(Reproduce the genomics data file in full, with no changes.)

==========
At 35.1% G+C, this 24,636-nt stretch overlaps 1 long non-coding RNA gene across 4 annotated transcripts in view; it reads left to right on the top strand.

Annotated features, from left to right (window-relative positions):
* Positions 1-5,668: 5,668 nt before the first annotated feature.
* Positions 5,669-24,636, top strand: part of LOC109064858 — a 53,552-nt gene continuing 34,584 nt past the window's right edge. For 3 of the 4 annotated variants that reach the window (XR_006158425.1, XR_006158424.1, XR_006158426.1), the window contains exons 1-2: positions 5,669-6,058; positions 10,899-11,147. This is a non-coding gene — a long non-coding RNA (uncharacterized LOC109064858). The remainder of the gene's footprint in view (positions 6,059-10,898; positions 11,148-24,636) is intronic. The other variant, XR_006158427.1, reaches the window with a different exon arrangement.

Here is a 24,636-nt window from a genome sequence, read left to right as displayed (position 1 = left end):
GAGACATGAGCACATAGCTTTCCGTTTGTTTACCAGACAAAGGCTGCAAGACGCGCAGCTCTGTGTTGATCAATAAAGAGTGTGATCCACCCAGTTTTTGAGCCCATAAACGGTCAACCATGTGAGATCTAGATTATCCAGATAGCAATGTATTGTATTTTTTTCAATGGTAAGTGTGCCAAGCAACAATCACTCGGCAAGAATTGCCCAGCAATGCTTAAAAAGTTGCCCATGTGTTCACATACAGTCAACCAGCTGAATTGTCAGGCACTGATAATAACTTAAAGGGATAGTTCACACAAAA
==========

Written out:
At 35.1% G+C, this 24,636-nt stretch overlaps 1 long non-coding RNA gene across 4 annotated transcripts in view; it reads left to right on the top strand.

Annotated features, from left to right (window-relative positions):
* Positions 1-5,668: 5,668 nt before the first annotated feature.
* Positions 5,669-24,636, top strand: part of LOC109064858 — a 53,552-nt gene continuing 34,584 nt past the window's right edge. For 3 of the 4 annotated variants that reach the window (XR_006158425.1, XR_006158424.1, XR_006158426.1), the window contains exons 1-2: positions 5,669-6,058; positions 10,899-11,147. This is a non-coding gene — a long non-coding RNA (uncharacterized LOC109064858). The remainder of the gene's footprint in view (positions 6,059-10,898; positions 11,148-24,636) is intronic. The other variant, XR_006158427.1, reaches the window with a different exon arrangement.

Here is a 24,636-nt window from a genome sequence, read left to right as displayed (position 1 = left end):
GAGACATGAGCACATAGCTTTCCGTTTGTTTACCAGACAAAGGCTGCAAGACGCGCAGCTCTGTGTTGATCAATAAAGAGTGTGATCCACCCAGTTTTTGAGCCCATAAACGGTCAACCATGTGAGATCTAGATTATCCAGATAGCAATGTATTGTATTTTTTTCAATGGTAAGTGTGCCAAGCAACAATCACTCGGCAAGAATTGCCCAGCAATGCTTAAAAAGTTGCCCATGTGTTCACATACAGTCAACCAGCTGAATTGTCAGGCACTGATAATAACTTAAAGGGATAGTTCACACAAAA